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DRAMA OF THE MAYFLY
Leland Day
April 30, 1962
In a life that may last only a second, the Mayfly achieves great beauty and brings matchless sport to the angler
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April 30, 1962

Drama Of The Mayfly

In a life that may last only a second, the Mayfly achieves great beauty and brings matchless sport to the angler

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In the soft, minor tones of a Michigan trout stream the picture at left shows the delicate beauty of a Mayfly at the instant of its birth. A few seconds ago the Mayfly was a brown, grublike thing, struggling upward from the silt of the stream bed. Now, full-born, it rests on the surface, drying its fragile and richly veined wings. From this moment the Mayfly's life will be brief and poetic; it may last less than a second, never as much as a week, and for as long as it lives it will be devoted entirely to the art of love. At any time, however, this ephemeral creature may disappear into the stomach of a fish, for the trout do not regard the insects as either romantic or poetic, but merely appetizing.

Mayflies are to trout as trout are to fly-fishermen. Fifty species of North American Mayflies provide so substantial a portion of the food of U.S. trout that they are of primary concern to fishermen. One of the largest and most fascinating of the 50 is Hexagenia limbata—the fly shown on the opposite page—a giant among its kind that appears nocturnally in fantastic numbers on the big, cold trout rivers threading the Michigan plains south of the Straits of Mackinac.

When Mayflies make an appearance in any strength on a trout stream, fly-fishermen stretch a technical point and call it a hatch. The mating flight of Hexagenia limbata puts so many insects on the water so fast that Michigan woodsmen call it a blanket hatch. A trout fisherman exposed to one for the first time can scarcely believe what is happening. The fish go wild.

One June evening a mating flight of good-size Mayflies—gray drakes—was overhead in the dusk on Michigan's Au Sable River. The trout were feeding well on the dropping females when I noticed the abrupt influx of a much larger fly. It seemed to come from nowhere. The surface would be bare, and in the next instant it would hold a big, grayish Mayfly with large wings erect like a sail.

One floated toward me. As I bent to look, a trout flashed white in the water, taking the fly so near that drops from the rise struck my face. I had had time, however, to identify the fly as Hexagenia limbata. In the next few moments the air around me was filled with a blizzard of these majestic insects, and the surface of the pool was roiled and churned as the trout erupted in a frenzy of feeding.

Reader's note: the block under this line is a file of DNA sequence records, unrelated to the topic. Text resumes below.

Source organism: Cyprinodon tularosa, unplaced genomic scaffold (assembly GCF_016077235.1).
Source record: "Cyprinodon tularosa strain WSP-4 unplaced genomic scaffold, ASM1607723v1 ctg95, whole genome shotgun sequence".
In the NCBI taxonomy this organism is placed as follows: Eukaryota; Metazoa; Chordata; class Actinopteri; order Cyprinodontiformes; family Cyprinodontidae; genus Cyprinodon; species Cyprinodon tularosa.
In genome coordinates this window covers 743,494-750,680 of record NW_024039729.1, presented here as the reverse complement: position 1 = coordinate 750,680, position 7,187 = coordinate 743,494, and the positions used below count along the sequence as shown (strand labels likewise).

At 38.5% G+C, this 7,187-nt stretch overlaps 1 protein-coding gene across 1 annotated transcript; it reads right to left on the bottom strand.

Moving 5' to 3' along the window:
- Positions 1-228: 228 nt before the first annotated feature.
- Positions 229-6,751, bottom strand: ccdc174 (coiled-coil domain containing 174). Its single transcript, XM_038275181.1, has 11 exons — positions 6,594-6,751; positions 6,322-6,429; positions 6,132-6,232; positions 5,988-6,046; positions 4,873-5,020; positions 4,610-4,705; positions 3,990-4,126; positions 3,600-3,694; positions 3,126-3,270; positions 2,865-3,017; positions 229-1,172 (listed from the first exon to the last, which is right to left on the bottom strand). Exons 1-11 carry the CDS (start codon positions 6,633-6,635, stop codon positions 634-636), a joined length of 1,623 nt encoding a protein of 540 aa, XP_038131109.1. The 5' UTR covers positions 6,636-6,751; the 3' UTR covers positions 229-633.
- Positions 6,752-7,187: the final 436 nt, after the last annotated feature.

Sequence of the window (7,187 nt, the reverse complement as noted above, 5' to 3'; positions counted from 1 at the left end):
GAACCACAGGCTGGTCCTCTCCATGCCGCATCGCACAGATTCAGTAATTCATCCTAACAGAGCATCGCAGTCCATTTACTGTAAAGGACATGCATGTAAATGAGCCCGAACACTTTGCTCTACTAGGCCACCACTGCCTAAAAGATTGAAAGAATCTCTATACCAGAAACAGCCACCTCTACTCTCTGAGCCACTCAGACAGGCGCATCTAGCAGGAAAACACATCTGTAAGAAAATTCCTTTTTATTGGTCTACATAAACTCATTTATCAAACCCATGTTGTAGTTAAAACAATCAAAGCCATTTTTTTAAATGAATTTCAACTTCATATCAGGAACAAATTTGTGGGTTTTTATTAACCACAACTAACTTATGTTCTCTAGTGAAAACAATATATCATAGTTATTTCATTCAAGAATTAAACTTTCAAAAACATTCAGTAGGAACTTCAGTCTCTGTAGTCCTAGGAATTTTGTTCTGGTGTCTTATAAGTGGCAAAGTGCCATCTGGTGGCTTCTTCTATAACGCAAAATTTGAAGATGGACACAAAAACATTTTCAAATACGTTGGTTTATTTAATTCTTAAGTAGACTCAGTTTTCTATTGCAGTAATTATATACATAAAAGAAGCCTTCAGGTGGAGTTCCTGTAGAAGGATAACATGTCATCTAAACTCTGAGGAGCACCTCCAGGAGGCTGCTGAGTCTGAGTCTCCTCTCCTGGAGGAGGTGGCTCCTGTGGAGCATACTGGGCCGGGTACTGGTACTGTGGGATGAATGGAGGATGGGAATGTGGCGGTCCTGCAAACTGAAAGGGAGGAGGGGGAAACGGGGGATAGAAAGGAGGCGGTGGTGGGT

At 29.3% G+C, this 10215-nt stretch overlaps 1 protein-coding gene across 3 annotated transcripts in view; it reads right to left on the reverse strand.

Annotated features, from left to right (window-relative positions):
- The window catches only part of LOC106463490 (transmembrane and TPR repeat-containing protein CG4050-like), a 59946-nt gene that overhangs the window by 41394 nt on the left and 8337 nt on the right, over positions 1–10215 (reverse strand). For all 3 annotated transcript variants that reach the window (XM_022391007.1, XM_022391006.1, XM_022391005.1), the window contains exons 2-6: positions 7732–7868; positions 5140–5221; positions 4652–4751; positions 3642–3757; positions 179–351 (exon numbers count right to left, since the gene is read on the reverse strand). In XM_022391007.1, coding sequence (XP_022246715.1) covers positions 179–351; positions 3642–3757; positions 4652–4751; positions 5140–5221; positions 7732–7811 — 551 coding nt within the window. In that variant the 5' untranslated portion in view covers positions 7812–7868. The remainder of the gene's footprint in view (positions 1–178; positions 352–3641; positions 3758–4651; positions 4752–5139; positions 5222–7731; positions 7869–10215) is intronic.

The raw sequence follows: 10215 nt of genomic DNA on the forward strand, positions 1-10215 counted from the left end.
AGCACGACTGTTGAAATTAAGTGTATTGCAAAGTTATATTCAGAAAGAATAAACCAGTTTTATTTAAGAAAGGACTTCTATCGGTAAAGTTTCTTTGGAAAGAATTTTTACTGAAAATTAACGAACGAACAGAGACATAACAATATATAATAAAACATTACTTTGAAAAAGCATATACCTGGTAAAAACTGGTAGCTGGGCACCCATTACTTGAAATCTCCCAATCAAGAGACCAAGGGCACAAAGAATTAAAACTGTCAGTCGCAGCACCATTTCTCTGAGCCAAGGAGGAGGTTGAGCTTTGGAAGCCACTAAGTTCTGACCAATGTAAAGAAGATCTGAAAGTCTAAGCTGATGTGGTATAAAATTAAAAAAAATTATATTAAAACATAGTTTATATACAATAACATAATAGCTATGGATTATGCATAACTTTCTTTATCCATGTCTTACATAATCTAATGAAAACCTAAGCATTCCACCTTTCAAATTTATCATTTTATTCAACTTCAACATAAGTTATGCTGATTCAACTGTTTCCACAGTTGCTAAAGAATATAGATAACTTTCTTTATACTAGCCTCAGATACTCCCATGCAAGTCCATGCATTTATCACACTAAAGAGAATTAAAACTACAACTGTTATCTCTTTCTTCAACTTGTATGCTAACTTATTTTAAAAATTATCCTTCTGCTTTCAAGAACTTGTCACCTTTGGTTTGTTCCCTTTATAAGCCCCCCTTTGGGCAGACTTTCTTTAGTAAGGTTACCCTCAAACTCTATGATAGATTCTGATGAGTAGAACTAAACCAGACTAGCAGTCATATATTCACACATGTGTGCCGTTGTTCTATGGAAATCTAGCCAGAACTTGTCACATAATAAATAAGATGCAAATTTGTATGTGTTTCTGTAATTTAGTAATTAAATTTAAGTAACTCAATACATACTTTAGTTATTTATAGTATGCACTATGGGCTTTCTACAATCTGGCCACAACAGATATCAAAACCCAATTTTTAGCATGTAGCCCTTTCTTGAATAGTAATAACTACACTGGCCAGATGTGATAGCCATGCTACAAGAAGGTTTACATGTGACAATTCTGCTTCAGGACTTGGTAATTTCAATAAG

This was my first experience of the manna that big nocturnal Mayflies bring to heavily fished public water. It was one of the rare times I have seen Hexagenia limbata in enough natural light to observe the abandon with which otherwise skittish trout move in to feed.

In the full darkness, when king-size Mayflies normally appear, the fishing is blind, carried on in an eerie world where your awareness is limited to what you can hear and feel.

At first you strike at sound alone and are jolted by a sensation familiar to the batter who swings and misses. In time, hearing, touch and rhythm compensate and you no longer confuse the light but noisy rise of a one-pound rainbow with the quieter strike of a heavy, wary brown trout weaned of his natural suspicion by the cover of darkness.

This phenomenon of the blanket hatch, with its rich dividends to the angler, is not limited to midwestern waters. At least two well-known species occur as far east as the streams of New York and Pennsylvania: they are Ephemerella guttulata (known as shad flies and coffin flies) and Hexagenia recurvata (the brown drakes). These normally appear earlier in the season on more southerly streams than Hexagenia limbata, are neither quite so large nor so numerous and are prevalent in late evening rather than in full night. Other than in size, numbers and nocturnal nature of its appearance, Hexagenia limbata is similar to all other Mayflies.

Hexagenia limbata, measuring an inch and a quarter in the body, with two-inch tails, has the same tapered, arching form, the same handsome triangular-shaped wing as the little Caenis fly, a bare one-eighth of an inch long. Characteristics of the order include two pairs of wings (although some tiny species have but one pair) and a life cycle of three stages—egg, nymph and winged insect—with the eggs and nymphs maturing in water. It is this last characteristic that has elevated Hexagenia limbata in the minds of fishermen, because the water they prefer is the same clear, cold, pollution-free water trout prefer. In such water Mayflies often are the dominant insect. At all stages, from its first weak movements as a tiny subsurface nymph until it makes its momentary appearance on the surface as a winged adult, the Mayfly is fiercely hunted by trout.

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